Australian captain Pat Cummins has declared his intention to play ever game at the World Cup despite conceding he finds the 50-over game the most “physically taxing” of the three formats, with eight more games to come at the tournament before the finals.
Cummins had a limited preparation for the World Cup after fracturing his wrist during the final Ashes Test, playing just four games before the opening loss to India in Chennai in which he went wicketless.
Questions are being asked about whether Cummins is an automatic selection in the team ahead of Josh Hazlewood, the No.2 ranked bowler in the world, and pace weapon Mitchell Starc, with spin likely to be crucial in coming games.
But Cummins said there was “no plans” for him or any of the fast bowlers to skip a game, with the Australians adamant that pace is their strongest bowling weapon.
“The intention is to try and play every game,” Cummins said ahead of Thursday’s clash with South Africa.
“We won‘t be rotating bowlers really unless we have to – someone’s really fatigued or someone’s managing a niggle that needs a bit of a rest. The intention is to try and have everyone on the selection table for each game. You pick your best 11.
“It’s a World Cup. You can’t really take any game lightly. Probably later on in the tournament we’ll look at that if we need to, but at the moment, there’s no plans.”
Glenn Maxwell likened the workload for players in an ODI to a football game and Cummins said it was a “challenge” to play multiple games, particularly in the heat and humidity of India.
“The biggest challenge is you’ve got 10 overs, it’s actually quite a physical format. I find it probably the most physically taxing if you’re playing two or three games in a week,” he said.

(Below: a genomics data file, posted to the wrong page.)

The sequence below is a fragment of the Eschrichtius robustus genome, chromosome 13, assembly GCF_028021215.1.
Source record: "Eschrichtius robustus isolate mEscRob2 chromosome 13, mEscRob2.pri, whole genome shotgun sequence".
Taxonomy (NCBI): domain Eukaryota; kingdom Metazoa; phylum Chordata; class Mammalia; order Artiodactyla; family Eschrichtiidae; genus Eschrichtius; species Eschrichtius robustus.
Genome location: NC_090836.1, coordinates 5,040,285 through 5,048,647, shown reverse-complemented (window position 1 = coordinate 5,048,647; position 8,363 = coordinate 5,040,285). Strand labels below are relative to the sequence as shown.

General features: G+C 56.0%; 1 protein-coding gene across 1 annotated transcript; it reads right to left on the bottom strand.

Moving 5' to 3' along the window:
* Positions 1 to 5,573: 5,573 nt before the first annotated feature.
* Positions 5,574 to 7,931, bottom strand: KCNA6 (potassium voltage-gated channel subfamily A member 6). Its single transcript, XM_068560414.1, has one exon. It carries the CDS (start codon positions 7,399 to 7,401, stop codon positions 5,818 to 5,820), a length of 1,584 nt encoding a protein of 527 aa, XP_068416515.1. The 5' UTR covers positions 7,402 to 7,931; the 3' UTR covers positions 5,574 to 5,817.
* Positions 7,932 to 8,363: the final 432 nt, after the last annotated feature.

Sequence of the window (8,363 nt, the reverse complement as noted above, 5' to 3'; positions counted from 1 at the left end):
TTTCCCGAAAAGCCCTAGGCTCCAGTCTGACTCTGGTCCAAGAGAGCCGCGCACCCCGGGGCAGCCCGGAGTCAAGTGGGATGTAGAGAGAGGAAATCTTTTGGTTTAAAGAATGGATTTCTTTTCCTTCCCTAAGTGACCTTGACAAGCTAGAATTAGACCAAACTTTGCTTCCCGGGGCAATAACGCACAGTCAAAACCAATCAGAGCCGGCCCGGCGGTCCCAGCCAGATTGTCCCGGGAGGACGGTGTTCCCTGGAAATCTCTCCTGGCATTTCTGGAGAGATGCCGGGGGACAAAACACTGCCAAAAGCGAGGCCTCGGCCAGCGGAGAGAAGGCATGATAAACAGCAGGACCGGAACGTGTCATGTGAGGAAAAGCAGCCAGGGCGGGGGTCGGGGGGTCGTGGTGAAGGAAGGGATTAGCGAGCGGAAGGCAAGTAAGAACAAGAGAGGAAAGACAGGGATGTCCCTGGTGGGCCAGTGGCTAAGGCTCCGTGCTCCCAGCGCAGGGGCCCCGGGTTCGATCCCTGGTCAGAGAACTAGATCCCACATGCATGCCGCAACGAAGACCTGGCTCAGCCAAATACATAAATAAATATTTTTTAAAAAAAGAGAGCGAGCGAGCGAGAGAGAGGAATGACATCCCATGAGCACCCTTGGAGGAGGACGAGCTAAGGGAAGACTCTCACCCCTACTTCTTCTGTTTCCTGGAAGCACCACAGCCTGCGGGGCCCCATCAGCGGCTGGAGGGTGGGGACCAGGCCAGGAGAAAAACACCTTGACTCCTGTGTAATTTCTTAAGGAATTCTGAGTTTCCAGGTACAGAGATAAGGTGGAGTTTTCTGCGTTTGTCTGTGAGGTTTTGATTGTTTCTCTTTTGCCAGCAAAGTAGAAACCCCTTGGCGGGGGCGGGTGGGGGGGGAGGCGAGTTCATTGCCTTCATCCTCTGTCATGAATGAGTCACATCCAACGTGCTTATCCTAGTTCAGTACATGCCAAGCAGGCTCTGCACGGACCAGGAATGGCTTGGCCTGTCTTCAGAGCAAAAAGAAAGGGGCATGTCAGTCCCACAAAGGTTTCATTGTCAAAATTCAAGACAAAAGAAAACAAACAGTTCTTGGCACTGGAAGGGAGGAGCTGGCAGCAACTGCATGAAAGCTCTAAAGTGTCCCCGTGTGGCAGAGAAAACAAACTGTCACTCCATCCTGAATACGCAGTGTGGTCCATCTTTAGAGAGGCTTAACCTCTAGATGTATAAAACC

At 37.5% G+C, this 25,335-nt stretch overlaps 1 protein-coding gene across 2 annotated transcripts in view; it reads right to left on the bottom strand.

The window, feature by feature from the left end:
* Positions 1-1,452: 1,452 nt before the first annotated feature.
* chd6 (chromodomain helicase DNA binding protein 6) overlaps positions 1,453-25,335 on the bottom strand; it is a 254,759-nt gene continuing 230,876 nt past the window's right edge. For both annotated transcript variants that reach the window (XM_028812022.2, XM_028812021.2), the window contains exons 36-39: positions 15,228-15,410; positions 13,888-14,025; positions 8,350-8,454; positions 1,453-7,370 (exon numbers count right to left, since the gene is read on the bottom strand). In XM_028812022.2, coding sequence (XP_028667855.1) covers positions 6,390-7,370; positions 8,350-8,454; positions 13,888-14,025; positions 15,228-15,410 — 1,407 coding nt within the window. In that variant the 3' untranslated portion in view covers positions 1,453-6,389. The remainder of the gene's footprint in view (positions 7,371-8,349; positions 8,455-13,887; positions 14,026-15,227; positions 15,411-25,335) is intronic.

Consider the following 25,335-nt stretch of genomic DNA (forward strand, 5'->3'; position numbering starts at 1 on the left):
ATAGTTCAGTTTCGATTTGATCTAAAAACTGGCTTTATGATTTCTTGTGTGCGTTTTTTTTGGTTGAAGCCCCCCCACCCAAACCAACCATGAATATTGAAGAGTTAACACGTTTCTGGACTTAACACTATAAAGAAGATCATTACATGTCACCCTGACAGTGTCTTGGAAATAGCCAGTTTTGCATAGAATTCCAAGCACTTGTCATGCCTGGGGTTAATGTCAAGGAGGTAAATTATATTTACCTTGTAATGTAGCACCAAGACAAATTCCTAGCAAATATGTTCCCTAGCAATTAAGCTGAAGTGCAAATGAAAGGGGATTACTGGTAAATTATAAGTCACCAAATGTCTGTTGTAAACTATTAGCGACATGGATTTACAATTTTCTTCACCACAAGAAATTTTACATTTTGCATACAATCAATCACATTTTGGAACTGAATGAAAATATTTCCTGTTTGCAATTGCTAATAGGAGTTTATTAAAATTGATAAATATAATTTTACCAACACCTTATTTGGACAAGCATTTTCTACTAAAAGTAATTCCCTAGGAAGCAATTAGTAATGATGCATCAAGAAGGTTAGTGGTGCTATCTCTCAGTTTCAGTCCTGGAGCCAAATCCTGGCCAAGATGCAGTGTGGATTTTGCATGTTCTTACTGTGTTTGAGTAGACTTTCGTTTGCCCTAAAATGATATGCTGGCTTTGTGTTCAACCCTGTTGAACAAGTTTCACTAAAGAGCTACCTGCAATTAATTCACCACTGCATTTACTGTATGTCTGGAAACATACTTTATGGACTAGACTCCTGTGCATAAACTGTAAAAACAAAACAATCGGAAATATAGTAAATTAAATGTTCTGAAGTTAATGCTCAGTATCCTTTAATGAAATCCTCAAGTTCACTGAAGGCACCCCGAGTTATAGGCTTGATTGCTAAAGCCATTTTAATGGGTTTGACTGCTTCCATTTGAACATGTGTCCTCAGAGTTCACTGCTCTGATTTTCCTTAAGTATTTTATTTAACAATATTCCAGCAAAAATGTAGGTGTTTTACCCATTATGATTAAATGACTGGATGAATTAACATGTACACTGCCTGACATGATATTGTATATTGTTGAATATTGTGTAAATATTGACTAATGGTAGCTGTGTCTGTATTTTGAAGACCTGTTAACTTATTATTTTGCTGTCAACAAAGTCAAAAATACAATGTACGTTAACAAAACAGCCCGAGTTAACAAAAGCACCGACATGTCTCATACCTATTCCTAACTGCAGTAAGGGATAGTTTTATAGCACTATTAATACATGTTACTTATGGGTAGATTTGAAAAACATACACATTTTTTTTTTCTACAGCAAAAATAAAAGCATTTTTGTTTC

“We’re doing 15km in a 50-over match. I think in T20, if you bowl one really good over, that can be matchwinning. I think in one-day cricket, that’s not normally the case.
“And it’s rare that the conditions are really in the bowler’s favour, which is fine. It’s just a challenge you’ve got to try and deal with.
“It’s tough, but I do enjoy it.”
Cummins said he was more than happy with his bowling output in his recent ODI outings given his injury-hit preparation and transition from Tests to white-ball cricket.
“I feel like it’s in as good a place as it ever has been,” he said.
“I think early in my career, I found it a hard balance between Test cricket and T20, like getting too funky. I always find with one-day cricket, your roles can be very different.
“Being an opening bowler with a ball that swings is very different to coming on first change, maybe bowling cross seamers where you’re trying to almost defend and get your wickets through pressure.
“It’s a different kind of challenge to the other formats, but I feel in a really good place and I enjoy the challenge of having to almost be prepared for anything in terms of death bowling or just basics or trying to create a wicket out of nothing.”